California Corporations Code, Section 7341, the Bylaws of the Academy of Motion Picture Arts and Sciences, and the Standards of Conduct adopted by the Academy in May 2018, require the legal recognition that the Academy has violated th basic standards of due process and deprived Mr. Polanski of a fair hearing.
Section 5b of your 2018 Standards of Conduct and Process for handling claims of misconduct specifically require that the Academy give the subject of the claim notice and an opportunity to respond in writing within ten (10) business days. This basic requirement was violated by your organization.
California Corporations Code, Section 7341, provides that the expulsion of any member must be done in good faith and in a fair manner. Section 7341(c)(2) requires fifteen (15) days of prior notice of an expulsion, as well as notice of the reasons for the proposed expulsion. Subsection (c)(3) requires that the member be given an opportunity to be heard, either orally or in writing, not less than five (5) days before the effective date of the expulsion.
Article X, Section 3, of your Bylaws states that an expulsion requires the affirmative vote of not less than two-thirds of the Governors. A reasonable interpretation of the right of a member to present a defense is that it must be submitted to each voting member of the Board of Governors. Because of the litigations in California, Switzerland and Poland, there is an organized summary of materials which must be read by each voting member of the Board of Governors. Also, the victim of Mr. Polanski’s 1977 misconduct wants to orally present her side to the Board of Governors in addition to submitting her position in writing.
Roman Polanski has never contested his responsibility for the misconduct in 1977, nor has he fled the California judicial system without proper cause. A reading of Judge Mazur’s well-reasoned decision issued by the Krakow Regional Court would provide a basic outline of Mr. Polanski’s position. Even the deputy district attorney who prosecuted Mr. Polanski, acknowledged that Mr. Polanski was denied the sentence promised by the trial judge. The current prosecutor’s office acknowledges that Mr. Polanski has completed more time in custody than he was promised by the Los Angeles Superior Court.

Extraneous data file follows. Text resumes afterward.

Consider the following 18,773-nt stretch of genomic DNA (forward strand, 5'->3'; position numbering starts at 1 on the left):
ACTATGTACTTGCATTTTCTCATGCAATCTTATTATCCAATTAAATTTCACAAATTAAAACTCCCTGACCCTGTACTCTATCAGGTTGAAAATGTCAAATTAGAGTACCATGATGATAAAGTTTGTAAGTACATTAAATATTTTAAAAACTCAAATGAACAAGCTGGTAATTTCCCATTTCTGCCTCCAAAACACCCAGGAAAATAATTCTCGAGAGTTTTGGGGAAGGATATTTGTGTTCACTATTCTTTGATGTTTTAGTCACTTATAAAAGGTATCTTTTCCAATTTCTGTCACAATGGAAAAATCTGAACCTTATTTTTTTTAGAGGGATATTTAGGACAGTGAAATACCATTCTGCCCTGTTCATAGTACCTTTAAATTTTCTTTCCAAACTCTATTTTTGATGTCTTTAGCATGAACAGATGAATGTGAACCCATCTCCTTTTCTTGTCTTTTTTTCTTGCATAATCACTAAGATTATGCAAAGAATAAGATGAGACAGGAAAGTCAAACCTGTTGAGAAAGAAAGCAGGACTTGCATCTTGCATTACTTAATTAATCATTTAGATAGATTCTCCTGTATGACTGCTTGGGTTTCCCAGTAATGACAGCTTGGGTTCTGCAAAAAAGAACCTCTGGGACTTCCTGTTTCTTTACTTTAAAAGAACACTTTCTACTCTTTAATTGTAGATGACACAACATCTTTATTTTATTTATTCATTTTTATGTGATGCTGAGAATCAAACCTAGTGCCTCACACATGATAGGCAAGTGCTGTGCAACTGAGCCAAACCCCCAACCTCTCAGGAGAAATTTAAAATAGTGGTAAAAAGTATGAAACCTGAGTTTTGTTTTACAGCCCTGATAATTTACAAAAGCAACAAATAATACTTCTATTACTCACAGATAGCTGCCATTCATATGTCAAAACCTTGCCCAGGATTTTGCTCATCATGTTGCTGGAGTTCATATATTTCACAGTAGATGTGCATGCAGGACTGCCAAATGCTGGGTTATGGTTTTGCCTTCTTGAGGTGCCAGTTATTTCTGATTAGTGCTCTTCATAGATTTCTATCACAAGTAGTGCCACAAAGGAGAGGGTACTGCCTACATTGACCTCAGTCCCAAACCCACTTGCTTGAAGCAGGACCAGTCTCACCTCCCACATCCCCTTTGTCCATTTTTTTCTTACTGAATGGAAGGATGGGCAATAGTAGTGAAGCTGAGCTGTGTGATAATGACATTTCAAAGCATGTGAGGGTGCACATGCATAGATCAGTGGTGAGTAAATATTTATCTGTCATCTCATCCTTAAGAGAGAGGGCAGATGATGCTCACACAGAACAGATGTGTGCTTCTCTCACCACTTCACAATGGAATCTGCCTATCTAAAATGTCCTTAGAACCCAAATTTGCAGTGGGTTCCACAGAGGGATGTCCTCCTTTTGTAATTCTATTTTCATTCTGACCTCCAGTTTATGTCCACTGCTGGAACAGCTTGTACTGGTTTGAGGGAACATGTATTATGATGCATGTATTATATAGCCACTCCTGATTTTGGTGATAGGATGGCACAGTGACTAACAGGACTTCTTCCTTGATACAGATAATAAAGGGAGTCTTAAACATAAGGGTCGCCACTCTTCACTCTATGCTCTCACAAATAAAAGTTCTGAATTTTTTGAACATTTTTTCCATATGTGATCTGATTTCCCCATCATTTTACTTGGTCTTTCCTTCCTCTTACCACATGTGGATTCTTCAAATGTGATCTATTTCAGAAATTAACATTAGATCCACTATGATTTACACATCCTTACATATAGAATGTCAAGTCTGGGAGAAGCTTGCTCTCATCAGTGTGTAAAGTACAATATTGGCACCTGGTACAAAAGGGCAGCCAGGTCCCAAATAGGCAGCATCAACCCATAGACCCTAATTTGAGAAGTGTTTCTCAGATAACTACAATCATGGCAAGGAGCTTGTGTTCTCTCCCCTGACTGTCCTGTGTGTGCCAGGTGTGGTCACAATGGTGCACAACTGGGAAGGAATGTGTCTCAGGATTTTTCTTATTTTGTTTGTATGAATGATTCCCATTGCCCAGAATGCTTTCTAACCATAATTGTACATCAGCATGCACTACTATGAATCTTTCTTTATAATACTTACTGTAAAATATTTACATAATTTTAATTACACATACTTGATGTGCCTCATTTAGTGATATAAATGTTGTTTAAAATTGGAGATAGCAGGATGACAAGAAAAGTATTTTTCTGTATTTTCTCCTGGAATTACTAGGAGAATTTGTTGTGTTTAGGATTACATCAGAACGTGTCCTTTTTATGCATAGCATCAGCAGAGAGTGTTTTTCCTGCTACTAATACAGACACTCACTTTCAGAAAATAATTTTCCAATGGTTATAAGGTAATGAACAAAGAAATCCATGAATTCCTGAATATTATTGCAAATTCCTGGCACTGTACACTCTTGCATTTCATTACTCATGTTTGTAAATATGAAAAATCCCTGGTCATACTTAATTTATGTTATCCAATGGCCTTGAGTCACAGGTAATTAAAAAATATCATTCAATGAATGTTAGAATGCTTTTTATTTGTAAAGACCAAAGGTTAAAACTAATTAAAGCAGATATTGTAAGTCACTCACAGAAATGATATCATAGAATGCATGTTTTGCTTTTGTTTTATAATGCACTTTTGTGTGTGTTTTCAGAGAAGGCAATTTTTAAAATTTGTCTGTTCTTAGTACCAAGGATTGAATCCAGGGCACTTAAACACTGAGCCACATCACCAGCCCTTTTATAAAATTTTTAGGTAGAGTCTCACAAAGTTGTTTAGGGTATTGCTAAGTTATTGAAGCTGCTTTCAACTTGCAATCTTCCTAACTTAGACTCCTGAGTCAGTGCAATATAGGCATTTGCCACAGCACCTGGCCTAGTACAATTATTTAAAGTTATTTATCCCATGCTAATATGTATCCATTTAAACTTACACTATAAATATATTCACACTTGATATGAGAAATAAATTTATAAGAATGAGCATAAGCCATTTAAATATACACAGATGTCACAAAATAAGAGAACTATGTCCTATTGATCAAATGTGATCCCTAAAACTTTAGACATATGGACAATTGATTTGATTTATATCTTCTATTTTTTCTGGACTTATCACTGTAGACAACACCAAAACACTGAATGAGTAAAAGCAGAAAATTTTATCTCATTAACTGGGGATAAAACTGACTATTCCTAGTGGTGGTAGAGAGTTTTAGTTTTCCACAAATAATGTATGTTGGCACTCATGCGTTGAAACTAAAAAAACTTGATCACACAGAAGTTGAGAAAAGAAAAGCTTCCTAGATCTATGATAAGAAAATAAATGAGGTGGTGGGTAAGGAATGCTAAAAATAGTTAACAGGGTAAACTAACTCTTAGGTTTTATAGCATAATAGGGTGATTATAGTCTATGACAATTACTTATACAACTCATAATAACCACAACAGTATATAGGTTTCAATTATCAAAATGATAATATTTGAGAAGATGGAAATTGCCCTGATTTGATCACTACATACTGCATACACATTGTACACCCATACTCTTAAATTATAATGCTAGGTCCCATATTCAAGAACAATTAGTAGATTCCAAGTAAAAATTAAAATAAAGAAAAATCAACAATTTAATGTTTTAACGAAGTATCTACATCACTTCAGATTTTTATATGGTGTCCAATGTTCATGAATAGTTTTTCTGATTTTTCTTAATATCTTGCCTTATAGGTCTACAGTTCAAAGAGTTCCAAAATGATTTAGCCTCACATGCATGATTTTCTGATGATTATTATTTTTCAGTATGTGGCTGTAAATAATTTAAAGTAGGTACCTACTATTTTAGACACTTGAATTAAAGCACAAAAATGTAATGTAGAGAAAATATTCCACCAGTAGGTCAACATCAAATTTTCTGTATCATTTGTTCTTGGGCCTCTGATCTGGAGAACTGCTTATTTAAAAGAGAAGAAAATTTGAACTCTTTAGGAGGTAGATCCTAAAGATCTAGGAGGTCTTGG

Mr. Polanski has acknowledged his legal and moral responsibility for his misconduct in 1977. He has apologized to Samantha Geimer who has accepted his apology and appeared in court to support Mr. Polanski. We are not here contesting the merits of the expulsion decision, but rather your organization’s blatant disregard of its own Standards of Conduct in, as well as its violations of the standards required by California Corporations Code, Section 7341.
I am writing this letter to you to avoid unnecessary litigation. Mr. Polanski has a right to go to court and require your organization to follow its own procedures, as well as California law. The only proper solution would be for your organization to rescind its illegal expulsion of Mr. Polanski and follow its own Standards of Conduct by giving Mr. Polanski reasonable notice of the charges against him and a fair hearing to present his position with respect to any proposed expulsion.
I hope that the Academy understands Mr. Polanski only asks for a fair hearing to present his side of all the issues which will also provide members who support expulsion a forum to argue their position.
Yours very truly,
Harland W. Braun
cc: John Quinn, Esq., Roman Polanski